And here is what we found of interest in the newspapers.

Global miner Rio Tinto may cut the size of its planned $7.2 billion issue of convertible bonds to China’s Chinalco and raise more equity via a rights issue, the Australian Financial Review reported.

Banks in Qatar, the world’s top exporter of liquefied natural gas, will get cash and bonds in exchange for selling their real estate investments to the government under a $4 billion programme unveiled last week, the daily Gulf Times cited sources as saying.

Deals du jour

A man rides past a newsstand with French daily newspapers in Nice, southeastern France, February 24, 2009.

AIG plans to float its Asian crown jewel, Volkswagen halts talks with Porsche, Nomura hires for a massive push in U.S. equities, and more. Here are the latest deal-related stories:

AIG to launch IPO for Asia crown jewel

Volkswagen halts tie-up talks with Porsche

Nomura hires for massive U.S. equity push

Cubs’ offer won’t be voted on next week: sources

Babcock & Brown infrastructure fund gets acquired

China pension fund plans foreign PE deals: sources

China government OKs Minmetals’ OZ Minerals deal

Daiwa SMBC to buy unit of Britain’s Close Brothers

Whitehaven says to drop merger deal with Gloucester

Metro to present Karstadt deal outline: sources

And in Europe’s morning papers:

* Hedge fund manager Noam Gottesman, co-chief executive of GLG Partners Inc (GLG.N), plans to move to New York from London to build up the fund’s U.S. assets, the Daily Telegraph said.

* Alan Miller, former fund manager at New Star, plans to launch two new funds in a joint venture with Alexander Spencer Churchill, the Daily Telegraph said.

Did you just feel a bottom?

USA-FED/BERNANKENow that the stress test results are in and green shoots of economic promise abound, a great gush of lending is going to come spilling out of banks’ lending spigots, right? Wrong.

As Kristina Cooke reports, “While banks may be less hesitant to lend to each other if they feel their rivals’ books have been credibly vetted, that does not translate into confidence to make new loans to small businesses and consumers.”

Worse, although money is cheap at the Fed – well, cheap in terms of interest, if not terms – banks may be the only businesses that enjoy any thaw in credit conditions. Michael Feroli, economist at JPMorgan, says the still sickly state of the economy means many borrowers’ creditworthiness has dropped, while demand for new loans has waned.

Uncertainty principles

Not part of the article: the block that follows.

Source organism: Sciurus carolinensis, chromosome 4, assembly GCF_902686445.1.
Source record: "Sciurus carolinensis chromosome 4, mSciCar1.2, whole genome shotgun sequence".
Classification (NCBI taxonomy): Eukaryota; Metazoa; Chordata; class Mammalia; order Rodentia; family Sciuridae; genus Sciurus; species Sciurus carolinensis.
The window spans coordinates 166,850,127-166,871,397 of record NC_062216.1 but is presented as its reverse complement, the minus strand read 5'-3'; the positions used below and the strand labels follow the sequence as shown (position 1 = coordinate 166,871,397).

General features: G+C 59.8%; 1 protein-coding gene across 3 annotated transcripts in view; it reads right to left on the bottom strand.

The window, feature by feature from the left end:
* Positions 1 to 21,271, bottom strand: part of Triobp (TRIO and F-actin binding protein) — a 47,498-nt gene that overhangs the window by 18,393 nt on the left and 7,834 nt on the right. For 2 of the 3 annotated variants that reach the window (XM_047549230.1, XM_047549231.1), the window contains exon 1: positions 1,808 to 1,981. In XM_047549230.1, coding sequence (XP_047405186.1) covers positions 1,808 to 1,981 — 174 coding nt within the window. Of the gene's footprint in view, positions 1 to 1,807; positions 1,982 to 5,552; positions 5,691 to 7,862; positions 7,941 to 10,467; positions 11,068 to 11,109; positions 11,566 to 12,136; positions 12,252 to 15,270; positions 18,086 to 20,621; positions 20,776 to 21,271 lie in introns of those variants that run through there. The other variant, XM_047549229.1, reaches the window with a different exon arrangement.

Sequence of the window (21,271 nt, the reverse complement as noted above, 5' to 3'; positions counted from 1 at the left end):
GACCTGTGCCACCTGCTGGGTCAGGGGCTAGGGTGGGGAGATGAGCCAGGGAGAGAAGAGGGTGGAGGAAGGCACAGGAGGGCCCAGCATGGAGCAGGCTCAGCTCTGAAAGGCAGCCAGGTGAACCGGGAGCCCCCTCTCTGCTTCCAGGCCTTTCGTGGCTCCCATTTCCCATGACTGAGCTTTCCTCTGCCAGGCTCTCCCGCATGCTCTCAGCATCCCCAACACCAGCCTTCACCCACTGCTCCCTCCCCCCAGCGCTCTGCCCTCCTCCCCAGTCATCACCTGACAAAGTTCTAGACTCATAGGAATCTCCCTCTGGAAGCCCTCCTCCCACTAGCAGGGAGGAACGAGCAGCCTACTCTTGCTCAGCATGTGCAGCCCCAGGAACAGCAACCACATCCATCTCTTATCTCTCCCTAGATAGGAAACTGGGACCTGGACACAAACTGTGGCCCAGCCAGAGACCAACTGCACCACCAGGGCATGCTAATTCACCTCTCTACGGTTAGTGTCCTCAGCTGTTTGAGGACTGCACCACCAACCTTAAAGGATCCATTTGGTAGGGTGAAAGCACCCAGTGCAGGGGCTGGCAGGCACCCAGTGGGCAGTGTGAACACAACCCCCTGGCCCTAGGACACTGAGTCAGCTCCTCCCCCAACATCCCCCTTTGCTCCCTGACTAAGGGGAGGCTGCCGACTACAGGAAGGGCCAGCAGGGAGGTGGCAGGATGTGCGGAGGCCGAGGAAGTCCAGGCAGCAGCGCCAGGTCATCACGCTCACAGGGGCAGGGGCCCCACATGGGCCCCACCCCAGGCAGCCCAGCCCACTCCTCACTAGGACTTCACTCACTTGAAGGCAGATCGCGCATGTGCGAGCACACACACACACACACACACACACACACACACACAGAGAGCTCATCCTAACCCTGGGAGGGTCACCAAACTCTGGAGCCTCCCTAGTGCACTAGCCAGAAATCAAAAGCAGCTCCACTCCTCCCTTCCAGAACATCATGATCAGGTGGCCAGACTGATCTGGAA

DEALS/Faced with a $34 billion hole uncovered in the stress test, Bank of America might have little choice but to dump its investment in China Construction Bank, China’s second-largest bank. That would give it about a quarter of the $34 billion of additional capital we are told it needs to fill a yawning gap in its foundation. A lock-up on a portion of the stake ends tomorrow, and the opportunity may be too good for embattled CEO Ken Lewis to pass up, though the bank has plenty of incentive to hold onto the stake.

Citigroup’s Keith Horowitz raised his price target on the bank, citing the end of uncertainty. He also says the total need at the 19 stress-tested banks will be $75 billion, with Bank of America accounting for the lion’s share.

At this point, with hundreds of billions of public dollars having been heaved at the likes of AIG, Citi, Bank of America, automakers, auto suppliers, life insurers, etc. that number is hardly shocking. And with the S&P having recovered 25 percent of its recession-fueled losses, is it time to expect investors to become more aggressively exposed to the end of uncertainty?

After March Madness, a little May Rage

SOCCER-ENGLAND/With the end of the economic meltdown so tantalizingly close, and stock markets pricing in the spring thaw, The Consumerist’s annual Worst Company in America competition is just the tonic DealZone readers need to keep their prized sense of perspective appropriately tickled.

“It’s the bailouts versus the monopolies!” the Website’s news release rings out:

The annual 32-company battle royale has whittled itself down to the “final four”: Bank of America, Comcast, Ticketmaster and AIG. One of these disastrous companies will go on to join Halliburton (2006), RIAA (2007) and Countrywide (2008) as “The Worst Company in America.”